This article tackles the question of the legality of section 5B of the Civil Wrongs (Liability of the State) Law, which precludes the Palestinian residents of the Gaza Strip, members of terrorist organisations and their agents from obtaining compensation for injuries suffered as a result of the negligent conduct of Israeli security forces. The question is examined through the lens of Israel's tort law, comparative law, the law of occupation, and international human rights law.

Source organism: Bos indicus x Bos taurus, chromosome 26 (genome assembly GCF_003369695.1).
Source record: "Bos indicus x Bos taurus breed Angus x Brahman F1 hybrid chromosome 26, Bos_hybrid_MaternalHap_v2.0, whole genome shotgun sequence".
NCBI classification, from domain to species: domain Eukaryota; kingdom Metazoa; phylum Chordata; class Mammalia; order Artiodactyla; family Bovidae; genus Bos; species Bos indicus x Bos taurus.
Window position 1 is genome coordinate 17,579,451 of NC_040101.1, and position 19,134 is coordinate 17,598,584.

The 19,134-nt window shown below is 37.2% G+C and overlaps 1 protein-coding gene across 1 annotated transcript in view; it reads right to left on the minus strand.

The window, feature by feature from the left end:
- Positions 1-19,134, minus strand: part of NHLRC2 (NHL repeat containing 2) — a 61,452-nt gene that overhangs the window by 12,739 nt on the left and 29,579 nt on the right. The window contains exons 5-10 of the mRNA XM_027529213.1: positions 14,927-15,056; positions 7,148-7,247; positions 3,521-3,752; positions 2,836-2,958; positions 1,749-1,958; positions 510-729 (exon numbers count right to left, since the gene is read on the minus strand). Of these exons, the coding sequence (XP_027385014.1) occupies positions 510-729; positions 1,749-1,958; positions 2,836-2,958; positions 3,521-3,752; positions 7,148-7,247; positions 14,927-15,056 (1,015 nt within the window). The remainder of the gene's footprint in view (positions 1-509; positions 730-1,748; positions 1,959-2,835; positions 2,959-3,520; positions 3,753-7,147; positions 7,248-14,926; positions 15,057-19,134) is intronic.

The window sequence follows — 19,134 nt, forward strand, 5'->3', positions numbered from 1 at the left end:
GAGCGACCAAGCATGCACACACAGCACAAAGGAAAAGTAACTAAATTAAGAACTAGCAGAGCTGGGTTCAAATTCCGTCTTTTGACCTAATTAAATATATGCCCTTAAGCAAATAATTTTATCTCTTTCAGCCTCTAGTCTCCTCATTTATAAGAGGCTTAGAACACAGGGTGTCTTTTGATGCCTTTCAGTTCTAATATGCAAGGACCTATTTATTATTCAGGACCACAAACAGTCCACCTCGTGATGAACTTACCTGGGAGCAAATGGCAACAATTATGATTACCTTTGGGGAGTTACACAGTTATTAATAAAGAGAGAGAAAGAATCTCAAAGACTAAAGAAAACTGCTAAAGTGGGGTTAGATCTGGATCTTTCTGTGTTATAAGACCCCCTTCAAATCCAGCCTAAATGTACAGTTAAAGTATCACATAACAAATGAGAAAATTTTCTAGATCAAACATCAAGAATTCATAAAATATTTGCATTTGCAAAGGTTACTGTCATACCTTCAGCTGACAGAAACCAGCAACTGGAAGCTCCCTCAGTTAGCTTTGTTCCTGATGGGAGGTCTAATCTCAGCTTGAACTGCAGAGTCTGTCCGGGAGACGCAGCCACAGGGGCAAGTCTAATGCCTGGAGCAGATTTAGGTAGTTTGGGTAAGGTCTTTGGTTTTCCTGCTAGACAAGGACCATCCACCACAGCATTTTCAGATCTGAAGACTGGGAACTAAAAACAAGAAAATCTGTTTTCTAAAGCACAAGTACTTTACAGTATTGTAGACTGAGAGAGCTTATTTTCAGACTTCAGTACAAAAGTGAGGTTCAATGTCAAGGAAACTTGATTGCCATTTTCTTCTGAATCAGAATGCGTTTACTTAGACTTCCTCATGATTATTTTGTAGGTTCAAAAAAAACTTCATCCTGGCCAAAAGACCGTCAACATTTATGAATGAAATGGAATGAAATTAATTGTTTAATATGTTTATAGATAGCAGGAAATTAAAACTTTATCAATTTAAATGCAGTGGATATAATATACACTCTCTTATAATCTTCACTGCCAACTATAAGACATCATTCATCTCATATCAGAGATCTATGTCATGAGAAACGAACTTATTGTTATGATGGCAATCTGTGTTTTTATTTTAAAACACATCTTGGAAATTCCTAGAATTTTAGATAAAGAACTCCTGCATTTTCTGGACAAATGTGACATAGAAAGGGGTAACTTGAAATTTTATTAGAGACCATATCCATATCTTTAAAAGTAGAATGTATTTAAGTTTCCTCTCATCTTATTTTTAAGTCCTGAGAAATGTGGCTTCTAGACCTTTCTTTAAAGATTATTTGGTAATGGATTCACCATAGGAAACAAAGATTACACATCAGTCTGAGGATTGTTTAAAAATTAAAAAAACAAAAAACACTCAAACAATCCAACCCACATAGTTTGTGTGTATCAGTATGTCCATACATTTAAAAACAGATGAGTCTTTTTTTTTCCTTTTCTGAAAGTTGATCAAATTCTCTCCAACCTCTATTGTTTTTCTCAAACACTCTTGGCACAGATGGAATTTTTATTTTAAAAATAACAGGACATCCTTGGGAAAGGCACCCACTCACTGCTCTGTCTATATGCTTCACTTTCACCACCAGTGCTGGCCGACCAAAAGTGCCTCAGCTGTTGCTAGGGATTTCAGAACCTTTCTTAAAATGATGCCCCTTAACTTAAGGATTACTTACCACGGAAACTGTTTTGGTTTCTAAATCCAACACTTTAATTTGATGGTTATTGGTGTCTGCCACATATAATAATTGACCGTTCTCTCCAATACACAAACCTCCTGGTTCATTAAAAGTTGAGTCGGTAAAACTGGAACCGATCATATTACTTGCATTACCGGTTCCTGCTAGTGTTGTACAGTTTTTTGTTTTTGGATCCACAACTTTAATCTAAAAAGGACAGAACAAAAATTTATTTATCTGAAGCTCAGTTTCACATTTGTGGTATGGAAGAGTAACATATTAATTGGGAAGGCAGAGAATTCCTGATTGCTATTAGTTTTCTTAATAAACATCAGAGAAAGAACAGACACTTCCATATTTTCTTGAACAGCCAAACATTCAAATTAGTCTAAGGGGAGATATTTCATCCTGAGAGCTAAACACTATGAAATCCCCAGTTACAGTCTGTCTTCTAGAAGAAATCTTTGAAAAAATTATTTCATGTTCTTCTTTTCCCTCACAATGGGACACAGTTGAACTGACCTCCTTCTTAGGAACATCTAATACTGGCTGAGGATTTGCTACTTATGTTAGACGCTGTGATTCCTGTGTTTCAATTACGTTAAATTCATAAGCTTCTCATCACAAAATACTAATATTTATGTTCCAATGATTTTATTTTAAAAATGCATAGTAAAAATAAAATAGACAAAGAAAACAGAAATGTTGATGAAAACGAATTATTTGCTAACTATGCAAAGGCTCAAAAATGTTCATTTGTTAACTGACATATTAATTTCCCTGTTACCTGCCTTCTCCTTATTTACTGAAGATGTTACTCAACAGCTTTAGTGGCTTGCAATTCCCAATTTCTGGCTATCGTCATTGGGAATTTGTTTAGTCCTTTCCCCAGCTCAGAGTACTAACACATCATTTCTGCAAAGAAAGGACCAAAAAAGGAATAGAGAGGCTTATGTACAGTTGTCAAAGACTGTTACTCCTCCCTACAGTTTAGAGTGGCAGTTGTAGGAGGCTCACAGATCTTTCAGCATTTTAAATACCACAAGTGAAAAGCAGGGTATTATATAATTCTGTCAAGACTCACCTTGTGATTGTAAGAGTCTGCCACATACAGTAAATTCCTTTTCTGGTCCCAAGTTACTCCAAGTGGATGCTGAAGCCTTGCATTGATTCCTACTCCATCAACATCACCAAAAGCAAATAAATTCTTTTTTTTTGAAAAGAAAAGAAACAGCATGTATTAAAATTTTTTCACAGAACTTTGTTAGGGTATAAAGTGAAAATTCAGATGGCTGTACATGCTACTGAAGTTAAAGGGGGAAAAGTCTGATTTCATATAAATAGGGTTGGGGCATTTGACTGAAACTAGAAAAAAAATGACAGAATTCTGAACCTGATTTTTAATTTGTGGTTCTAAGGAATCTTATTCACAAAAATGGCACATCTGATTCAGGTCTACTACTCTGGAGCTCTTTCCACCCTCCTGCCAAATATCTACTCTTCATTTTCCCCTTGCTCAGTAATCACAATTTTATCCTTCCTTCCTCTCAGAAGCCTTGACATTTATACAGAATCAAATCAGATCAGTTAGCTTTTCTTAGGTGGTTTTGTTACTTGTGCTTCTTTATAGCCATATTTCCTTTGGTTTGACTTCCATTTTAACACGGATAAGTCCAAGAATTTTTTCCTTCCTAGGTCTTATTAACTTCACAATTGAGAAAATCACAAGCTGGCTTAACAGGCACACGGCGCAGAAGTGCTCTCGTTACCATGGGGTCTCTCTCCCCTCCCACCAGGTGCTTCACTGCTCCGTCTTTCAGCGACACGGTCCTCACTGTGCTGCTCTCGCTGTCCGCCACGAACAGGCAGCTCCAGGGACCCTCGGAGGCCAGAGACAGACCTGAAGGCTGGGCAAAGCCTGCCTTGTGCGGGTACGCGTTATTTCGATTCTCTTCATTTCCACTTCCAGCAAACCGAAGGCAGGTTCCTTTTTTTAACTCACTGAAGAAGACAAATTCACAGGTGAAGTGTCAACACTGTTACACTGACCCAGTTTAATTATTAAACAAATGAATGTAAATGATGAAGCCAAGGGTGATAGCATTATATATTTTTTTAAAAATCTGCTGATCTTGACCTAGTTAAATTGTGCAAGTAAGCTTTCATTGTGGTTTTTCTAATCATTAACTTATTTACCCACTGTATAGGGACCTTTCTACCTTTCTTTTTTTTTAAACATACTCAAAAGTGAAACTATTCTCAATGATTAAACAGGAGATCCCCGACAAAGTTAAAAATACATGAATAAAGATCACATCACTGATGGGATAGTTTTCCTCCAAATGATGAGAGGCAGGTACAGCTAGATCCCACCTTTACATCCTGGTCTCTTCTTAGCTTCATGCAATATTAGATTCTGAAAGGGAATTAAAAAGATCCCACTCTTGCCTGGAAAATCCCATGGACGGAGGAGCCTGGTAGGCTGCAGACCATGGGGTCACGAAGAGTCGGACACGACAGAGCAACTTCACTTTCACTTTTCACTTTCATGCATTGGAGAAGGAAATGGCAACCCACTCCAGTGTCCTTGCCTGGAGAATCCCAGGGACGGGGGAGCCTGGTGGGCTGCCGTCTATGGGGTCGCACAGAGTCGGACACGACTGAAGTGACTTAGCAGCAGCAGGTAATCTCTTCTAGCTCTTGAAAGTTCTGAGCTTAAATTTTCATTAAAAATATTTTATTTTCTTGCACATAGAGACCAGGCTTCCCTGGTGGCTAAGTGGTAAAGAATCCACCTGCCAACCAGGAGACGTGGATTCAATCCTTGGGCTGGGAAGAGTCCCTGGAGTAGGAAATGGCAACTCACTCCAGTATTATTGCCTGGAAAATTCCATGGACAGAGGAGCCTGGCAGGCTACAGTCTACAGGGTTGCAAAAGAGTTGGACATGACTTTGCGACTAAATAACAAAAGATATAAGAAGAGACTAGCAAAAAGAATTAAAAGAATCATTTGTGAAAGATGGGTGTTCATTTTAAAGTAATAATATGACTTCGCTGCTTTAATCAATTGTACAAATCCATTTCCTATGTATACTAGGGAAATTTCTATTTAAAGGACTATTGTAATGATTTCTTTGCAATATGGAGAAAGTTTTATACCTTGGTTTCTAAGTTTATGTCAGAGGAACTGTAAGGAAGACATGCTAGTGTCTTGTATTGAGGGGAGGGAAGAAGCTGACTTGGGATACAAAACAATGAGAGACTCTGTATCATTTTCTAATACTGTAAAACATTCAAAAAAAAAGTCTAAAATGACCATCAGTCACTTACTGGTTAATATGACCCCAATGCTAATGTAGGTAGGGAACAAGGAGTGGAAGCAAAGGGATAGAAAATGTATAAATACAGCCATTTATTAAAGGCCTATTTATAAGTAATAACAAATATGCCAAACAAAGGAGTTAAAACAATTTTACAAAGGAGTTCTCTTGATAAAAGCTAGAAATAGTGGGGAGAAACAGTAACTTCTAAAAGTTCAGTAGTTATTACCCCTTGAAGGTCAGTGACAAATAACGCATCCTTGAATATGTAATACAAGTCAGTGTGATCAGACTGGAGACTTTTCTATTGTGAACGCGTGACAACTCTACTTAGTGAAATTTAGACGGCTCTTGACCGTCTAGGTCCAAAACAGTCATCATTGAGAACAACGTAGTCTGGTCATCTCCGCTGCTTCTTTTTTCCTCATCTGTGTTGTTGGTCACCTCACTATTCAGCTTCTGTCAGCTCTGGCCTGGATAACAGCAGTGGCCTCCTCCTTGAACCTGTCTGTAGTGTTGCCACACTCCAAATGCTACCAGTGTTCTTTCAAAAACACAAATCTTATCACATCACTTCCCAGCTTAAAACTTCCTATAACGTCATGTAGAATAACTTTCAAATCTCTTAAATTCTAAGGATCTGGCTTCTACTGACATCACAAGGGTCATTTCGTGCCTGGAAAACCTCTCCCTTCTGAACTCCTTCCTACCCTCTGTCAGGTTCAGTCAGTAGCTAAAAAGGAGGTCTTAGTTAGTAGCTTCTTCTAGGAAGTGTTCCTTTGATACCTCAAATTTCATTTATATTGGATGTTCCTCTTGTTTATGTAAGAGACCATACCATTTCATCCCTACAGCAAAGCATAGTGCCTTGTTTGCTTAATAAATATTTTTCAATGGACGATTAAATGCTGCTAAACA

A special focus is given to the amendments made in the said section and its interpretation by Israeli courts, while addressing the state's tort liability towards nationals of enemy states and members of terrorist organisations. In order to emphasise the legal difficulties arising from the Law and the need for its re-examination, the 2018 protests near the Israel-Gaza border are used as a case study. The article concludes by offering to revoke the legal identification as enemy state nationals of Gaza's residents for the purposes of applying state liability in tort. In addition, it recommends the adoption of an individual examination mechanism in relation to members of terrorist organisations. These suggestions are expected to better fulfil the purposes underlying the state's tort liability exemptions, while increasing Israel's compliance with its legal obligations.